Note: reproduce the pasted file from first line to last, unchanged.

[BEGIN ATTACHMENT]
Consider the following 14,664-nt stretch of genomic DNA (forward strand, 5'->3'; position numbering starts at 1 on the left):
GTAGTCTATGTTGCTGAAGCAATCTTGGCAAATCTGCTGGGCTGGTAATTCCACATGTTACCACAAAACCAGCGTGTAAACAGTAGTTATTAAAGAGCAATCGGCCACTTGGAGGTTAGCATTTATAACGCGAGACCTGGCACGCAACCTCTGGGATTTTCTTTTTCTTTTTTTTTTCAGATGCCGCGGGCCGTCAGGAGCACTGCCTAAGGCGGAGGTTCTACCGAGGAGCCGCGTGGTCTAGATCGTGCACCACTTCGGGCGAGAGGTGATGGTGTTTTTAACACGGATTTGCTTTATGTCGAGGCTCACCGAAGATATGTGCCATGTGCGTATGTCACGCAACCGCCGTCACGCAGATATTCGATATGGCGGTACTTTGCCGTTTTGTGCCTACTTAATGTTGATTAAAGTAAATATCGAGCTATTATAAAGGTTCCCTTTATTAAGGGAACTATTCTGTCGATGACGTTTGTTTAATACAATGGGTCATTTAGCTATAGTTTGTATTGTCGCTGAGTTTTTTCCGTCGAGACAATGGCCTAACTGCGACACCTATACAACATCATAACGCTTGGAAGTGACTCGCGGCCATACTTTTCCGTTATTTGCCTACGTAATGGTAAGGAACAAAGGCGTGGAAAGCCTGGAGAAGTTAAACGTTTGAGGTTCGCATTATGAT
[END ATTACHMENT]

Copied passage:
Consider the following 14,664-nt stretch of genomic DNA (forward strand, 5'->3'; position numbering starts at 1 on the left):
GTAGTCTATGTTGCTGAAGCAATCTTGGCAAATCTGCTGGGCTGGTAATTCCACATGTTACCACAAAACCAGCGTGTAAACAGTAGTTATTAAAGAGCAATCGGCCACTTGGAGGTTAGCATTTATAACGCGAGACCTGGCACGCAACCTCTGGGATTTTCTTTTTCTTTTTTTTTTCAGATGCCGCGGGCCGTCAGGAGCACTGCCTAAGGCGGAGGTTCTACCGAGGAGCCGCGTGGTCTAGATCGTGCACCACTTCGGGCGAGAGGTGATGGTGTTTTTAACACGGATTTGCTTTATGTCGAGGCTCACCGAAGATATGTGCCATGTGCGTATGTCACGCAACCGCCGTCACGCAGATATTCGATATGGCGGTACTTTGCCGTTTTGTGCCTACTTAATGTTGATTAAAGTAAATATCGAGCTATTATAAAGGTTCCCTTTATTAAGGGAACTATTCTGTCGATGACGTTTGTTTAATACAATGGGTCATTTAGCTATAGTTTGTATTGTCGCTGAGTTTTTTCCGTCGAGACAATGGCCTAACTGCGACACCTATACAACATCATAACGCTTGGAAGTGACTCGCGGCCATACTTTTCCGTTATTTGCCTACGTAATGGTAAGGAACAAAGGCGTGGAAAGCCTGGAGAAGTTAAACGTTTGAGGTTCGCATTATGAT